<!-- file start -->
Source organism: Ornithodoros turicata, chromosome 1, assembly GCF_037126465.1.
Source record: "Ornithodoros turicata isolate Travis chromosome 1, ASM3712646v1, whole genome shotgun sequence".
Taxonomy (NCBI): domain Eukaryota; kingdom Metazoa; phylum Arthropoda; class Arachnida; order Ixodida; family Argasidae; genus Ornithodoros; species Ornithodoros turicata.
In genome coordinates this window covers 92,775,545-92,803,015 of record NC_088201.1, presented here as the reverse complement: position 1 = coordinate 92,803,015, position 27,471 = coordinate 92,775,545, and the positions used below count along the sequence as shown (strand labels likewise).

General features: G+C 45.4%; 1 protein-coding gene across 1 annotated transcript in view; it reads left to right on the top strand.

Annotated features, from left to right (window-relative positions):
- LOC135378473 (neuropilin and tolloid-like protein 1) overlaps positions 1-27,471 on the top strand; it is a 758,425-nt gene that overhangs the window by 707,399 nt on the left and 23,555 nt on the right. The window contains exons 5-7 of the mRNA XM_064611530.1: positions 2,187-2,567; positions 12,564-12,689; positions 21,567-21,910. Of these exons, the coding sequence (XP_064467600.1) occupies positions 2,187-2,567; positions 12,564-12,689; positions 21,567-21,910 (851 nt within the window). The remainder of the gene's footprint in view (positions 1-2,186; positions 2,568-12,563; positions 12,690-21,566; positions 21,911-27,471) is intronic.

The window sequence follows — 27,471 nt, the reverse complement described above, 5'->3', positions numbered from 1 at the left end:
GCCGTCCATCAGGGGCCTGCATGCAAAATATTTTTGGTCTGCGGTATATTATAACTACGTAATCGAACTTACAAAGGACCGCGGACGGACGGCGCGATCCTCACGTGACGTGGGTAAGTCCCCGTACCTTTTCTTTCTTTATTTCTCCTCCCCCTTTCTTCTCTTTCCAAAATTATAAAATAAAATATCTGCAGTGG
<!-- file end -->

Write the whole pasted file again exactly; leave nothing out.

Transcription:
Source organism: Ornithodoros turicata, chromosome 1, assembly GCF_037126465.1.
Source record: "Ornithodoros turicata isolate Travis chromosome 1, ASM3712646v1, whole genome shotgun sequence".
Taxonomy (NCBI): domain Eukaryota; kingdom Metazoa; phylum Arthropoda; class Arachnida; order Ixodida; family Argasidae; genus Ornithodoros; species Ornithodoros turicata.
In genome coordinates this window covers 92,775,545-92,803,015 of record NC_088201.1, presented here as the reverse complement: position 1 = coordinate 92,803,015, position 27,471 = coordinate 92,775,545, and the positions used below count along the sequence as shown (strand labels likewise).

General features: G+C 45.4%; 1 protein-coding gene across 1 annotated transcript in view; it reads left to right on the top strand.

Annotated features, from left to right (window-relative positions):
- LOC135378473 (neuropilin and tolloid-like protein 1) overlaps positions 1-27,471 on the top strand; it is a 758,425-nt gene that overhangs the window by 707,399 nt on the left and 23,555 nt on the right. The window contains exons 5-7 of the mRNA XM_064611530.1: positions 2,187-2,567; positions 12,564-12,689; positions 21,567-21,910. Of these exons, the coding sequence (XP_064467600.1) occupies positions 2,187-2,567; positions 12,564-12,689; positions 21,567-21,910 (851 nt within the window). The remainder of the gene's footprint in view (positions 1-2,186; positions 2,568-12,563; positions 12,690-21,566; positions 21,911-27,471) is intronic.

The window sequence follows — 27,471 nt, the reverse complement described above, 5'->3', positions numbered from 1 at the left end:
GCCGTCCATCAGGGGCCTGCATGCAAAATATTTTTGGTCTGCGGTATATTATAACTACGTAATCGAACTTACAAAGGACCGCGGACGGACGGCGCGATCCTCACGTGACGTGGGTAAGTCCCCGTACCTTTTCTTTCTTTATTTCTCCTCCCCCTTTCTTCTCTTTCCAAAATTATAAAATAAAATATCTGCAGTGG